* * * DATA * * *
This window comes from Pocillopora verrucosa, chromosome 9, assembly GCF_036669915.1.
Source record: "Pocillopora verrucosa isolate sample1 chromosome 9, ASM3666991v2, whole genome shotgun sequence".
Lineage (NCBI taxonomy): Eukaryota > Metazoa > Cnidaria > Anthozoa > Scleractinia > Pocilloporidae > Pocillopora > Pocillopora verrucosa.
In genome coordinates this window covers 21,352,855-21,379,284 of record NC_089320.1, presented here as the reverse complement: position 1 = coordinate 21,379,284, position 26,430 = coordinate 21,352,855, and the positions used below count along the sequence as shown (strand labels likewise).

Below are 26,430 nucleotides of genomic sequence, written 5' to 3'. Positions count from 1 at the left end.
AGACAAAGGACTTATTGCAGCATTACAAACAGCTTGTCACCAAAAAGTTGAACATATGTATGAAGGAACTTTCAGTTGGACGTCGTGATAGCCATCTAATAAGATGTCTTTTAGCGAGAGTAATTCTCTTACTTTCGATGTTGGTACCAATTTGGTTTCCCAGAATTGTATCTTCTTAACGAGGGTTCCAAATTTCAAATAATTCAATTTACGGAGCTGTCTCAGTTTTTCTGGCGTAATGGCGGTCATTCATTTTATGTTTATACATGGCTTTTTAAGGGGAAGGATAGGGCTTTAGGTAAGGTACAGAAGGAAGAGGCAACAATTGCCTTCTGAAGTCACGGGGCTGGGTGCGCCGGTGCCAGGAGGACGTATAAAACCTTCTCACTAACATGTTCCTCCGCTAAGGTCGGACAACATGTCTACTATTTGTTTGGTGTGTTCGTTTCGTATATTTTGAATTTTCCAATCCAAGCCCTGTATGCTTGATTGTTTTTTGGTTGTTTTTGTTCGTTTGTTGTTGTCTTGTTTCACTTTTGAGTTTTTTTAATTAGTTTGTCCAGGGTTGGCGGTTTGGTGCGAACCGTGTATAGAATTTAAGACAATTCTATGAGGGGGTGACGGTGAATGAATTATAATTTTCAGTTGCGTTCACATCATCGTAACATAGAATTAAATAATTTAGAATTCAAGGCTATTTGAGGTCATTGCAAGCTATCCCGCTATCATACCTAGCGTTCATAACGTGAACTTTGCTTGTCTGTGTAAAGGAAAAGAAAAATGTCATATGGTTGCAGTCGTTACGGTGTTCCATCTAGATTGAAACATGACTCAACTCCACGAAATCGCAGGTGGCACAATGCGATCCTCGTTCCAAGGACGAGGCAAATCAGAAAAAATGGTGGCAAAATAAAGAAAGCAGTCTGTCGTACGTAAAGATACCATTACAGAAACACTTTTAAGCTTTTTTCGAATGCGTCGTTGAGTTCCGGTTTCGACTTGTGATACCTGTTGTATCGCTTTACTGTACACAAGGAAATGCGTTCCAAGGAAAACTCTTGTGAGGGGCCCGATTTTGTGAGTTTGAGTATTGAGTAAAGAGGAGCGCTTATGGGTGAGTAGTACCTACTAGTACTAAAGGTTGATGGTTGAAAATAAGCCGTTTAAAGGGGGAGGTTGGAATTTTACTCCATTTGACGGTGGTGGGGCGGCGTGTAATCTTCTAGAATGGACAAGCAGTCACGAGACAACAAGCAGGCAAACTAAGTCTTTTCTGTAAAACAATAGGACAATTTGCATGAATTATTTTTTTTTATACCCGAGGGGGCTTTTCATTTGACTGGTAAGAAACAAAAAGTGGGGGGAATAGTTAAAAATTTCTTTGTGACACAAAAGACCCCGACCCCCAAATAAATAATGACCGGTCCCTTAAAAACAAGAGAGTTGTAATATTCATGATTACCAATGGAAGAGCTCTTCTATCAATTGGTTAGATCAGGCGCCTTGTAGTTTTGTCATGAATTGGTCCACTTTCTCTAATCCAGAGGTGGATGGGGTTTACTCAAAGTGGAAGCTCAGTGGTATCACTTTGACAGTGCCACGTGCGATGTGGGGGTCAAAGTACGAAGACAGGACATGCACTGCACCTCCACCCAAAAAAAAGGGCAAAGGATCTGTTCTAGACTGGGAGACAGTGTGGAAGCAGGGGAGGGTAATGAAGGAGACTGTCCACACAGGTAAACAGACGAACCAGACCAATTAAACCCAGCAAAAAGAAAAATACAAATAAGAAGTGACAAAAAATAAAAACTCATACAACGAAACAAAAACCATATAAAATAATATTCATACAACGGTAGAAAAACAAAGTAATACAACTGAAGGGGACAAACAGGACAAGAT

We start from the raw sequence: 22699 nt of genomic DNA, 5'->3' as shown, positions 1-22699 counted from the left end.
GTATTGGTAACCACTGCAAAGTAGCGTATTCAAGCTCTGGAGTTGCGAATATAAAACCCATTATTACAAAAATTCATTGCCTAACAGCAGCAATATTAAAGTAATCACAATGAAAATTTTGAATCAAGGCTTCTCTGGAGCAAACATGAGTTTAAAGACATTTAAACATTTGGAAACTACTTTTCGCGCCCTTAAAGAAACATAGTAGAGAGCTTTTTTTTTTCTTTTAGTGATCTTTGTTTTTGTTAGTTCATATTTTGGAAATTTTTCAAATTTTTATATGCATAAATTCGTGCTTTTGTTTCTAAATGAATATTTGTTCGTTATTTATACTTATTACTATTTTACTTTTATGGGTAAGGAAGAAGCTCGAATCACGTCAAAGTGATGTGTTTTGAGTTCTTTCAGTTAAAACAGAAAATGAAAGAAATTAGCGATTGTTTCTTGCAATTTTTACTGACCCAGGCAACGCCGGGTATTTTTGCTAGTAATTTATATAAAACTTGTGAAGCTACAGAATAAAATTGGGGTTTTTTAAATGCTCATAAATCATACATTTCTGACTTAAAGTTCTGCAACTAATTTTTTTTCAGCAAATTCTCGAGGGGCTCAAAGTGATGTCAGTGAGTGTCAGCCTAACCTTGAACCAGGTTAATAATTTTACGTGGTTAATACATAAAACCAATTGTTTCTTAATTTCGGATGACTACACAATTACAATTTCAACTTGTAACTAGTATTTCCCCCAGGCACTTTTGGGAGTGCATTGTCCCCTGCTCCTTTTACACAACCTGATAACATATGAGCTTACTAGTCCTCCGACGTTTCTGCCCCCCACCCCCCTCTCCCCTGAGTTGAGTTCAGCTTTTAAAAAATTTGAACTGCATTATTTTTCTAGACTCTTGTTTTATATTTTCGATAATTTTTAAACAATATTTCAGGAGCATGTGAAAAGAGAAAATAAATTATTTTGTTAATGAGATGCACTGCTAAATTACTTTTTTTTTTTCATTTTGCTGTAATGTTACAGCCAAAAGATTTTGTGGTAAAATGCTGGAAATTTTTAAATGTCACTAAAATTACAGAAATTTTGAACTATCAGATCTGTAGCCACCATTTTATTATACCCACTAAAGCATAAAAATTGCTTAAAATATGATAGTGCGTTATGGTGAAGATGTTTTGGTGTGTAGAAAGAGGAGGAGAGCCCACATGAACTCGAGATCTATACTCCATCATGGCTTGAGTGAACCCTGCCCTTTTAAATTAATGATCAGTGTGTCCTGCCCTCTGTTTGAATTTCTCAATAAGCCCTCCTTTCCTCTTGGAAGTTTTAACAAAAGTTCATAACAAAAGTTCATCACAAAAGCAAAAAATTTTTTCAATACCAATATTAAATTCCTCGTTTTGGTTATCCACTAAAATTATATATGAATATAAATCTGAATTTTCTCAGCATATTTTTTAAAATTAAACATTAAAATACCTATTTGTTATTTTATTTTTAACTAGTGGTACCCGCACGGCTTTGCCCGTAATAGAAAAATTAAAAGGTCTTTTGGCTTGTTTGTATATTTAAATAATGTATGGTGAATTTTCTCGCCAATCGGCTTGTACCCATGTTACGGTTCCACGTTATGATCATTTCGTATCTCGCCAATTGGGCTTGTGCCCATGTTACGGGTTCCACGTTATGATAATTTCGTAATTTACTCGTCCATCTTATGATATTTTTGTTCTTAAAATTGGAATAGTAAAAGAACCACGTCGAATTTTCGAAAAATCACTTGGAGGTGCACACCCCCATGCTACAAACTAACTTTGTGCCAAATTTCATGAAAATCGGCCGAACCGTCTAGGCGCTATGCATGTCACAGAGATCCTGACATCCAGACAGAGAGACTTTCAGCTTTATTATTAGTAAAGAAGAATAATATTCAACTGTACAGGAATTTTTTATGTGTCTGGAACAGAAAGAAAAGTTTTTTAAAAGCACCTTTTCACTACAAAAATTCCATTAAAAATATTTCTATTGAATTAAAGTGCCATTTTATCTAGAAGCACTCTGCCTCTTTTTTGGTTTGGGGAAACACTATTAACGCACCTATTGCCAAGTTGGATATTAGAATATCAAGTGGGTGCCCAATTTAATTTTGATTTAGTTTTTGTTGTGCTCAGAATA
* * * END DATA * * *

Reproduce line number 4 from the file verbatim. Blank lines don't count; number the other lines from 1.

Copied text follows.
In genome coordinates this window covers 21,352,855-21,379,284 of record NC_089320.1, presented here as the reverse complement: position 1 = coordinate 21,379,284, position 26,430 = coordinate 21,352,855, and the positions used below count along the sequence as shown (strand labels likewise).